I was a victim of childhood sexual abuse and I was adopted at 5 days old. I was born drug and alcohol dependent. I have self injured and also tried to kill myself many times. My therapist says I'll get through it but I don't know if I can. Plus, I'm overweight and ugly. Please help.
Everyone in my life is important to me and would be devastated if I committed suicide. They feel like I can get through these times. But how do I go on living when I feel I can't bear the burden anymore?
My dear, congratulations on being such a tough survivor.
You haven't had it easy, have you? Adopted, drug problems from birth, childhood sexual abuse, body image problems... I have had many clients who were devastated by just ONE of these issues.
And here you are, at the age of 32, still alive and battling.
I can see something else that is wonderful about you: you are still alive because you don't want to hurt the people who love you. Although you have occasionally weakened in the past, I can see that you are strongly motivated to live, for one reason only: you are important to some people (you don't say who or how many), and you'd rather suffer the pain yourself than to hurt them.
Having worked with many people affected by the problems you have listed, I know how you feel. You feel ugly. You have actually said so. I don't have a picture of you, and it is possible that I might agree.
But let me share a couple of secrets with you. One is that EVERYONE who has had an abusive childhood feels ugly. I did, for much of my life, and yet when I look at old photos, I was a cute baby, nice looking boy, attractive as a young man. Now -- I don't care. But people like me.
The second thing is that I know quite a number of women I consider ugly, who nevertheless are very attractive people. Some have the guys clamoring for them; others have a loving husband and kids. Ugliness is in the eye of the beholder, and also, even in our crazy culture, physical appearance is actually less important than many other aspects of personality.
You probably feel faulty, damaged, inferior or not worthwhile. You may think of yourself as stupid, or unlovable or some such.
Again, this is the result of childhood abuse, and is FALSE. I challenge you to identify your bad feelings about yourself, then find evidence in your past of where these feelings were proven to be wrong. I know nothing about you, but I am willing to bet any amount of money that this evidence is there, in your memory, and in the memories of people who know you well. Ask their help.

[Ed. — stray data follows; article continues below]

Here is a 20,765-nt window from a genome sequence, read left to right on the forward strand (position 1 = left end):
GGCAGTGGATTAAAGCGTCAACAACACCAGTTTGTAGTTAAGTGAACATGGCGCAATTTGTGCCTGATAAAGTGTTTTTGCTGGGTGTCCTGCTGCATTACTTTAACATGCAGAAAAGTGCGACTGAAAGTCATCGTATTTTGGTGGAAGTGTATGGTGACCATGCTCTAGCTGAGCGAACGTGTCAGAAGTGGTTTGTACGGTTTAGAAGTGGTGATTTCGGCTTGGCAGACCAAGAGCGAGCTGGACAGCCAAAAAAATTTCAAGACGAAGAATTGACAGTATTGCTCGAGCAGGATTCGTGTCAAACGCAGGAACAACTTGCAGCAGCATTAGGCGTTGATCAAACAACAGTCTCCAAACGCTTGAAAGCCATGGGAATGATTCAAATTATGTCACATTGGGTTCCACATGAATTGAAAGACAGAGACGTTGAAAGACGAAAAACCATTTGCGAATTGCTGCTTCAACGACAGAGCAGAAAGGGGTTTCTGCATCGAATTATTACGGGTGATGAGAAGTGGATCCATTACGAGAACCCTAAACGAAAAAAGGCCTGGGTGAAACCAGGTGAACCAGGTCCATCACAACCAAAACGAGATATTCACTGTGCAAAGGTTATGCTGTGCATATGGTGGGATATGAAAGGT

And if you are as hopeless a case as your message implies, then how come there are people who love you and care whether you live or die? If they care for you, that must be because they don't see you as ugly and worthless and bad. Their very existence is the evidence you need to prove to yourself that you are a good person.You feel hopeless. Your therapist has told you that you can expect great improvement, but you can't believe this, because your childhood legacy won't let you.
Andie, I agree with your therapist. I have seen many people who think of themselves as irretrievably damaged, who nevertheless manage to turn their lives around. Actually, I am one of them.
If we could do it, so can you.
One final point, Andie. You say you are overweight. Well, for all I know you might be. So are some 75% of Americans. But in your case, the fat may be armor. You were sexually abused in infancy, so being attractive to men is probably a very frightening thought to the little baby girl you carry around inside you. Being fat is a way of trying to be unattractive, which may have been necessary for you in the past.
Now that you are 32, you know that you are no longer a helpless victim. You can make decisions for yourself.
I suggest that you start actively working at losing weight and making yourself as physically attractive as possible. Don't do it by dieting, but by a combination of eating plenty of healthy foods plus lots of vigorous exercise.
It's a pity you didn't leave an email address. I'd like to send my answer directly to you, but I can't. Maybe you can drop me a line if you read it. I'd like to know if my answer was helpful to you.
Have a good life (it's possible),
This question was answered by Dr. Bob Rich. Dr. Rich has 30+ years of experience as a psychotherapist. Dr. Rich is also a writer and a "mudsmith". Bob is now retired from psychological practice, but still works with people as a counselor.For more information visit: http://anxietyanddepression-help.com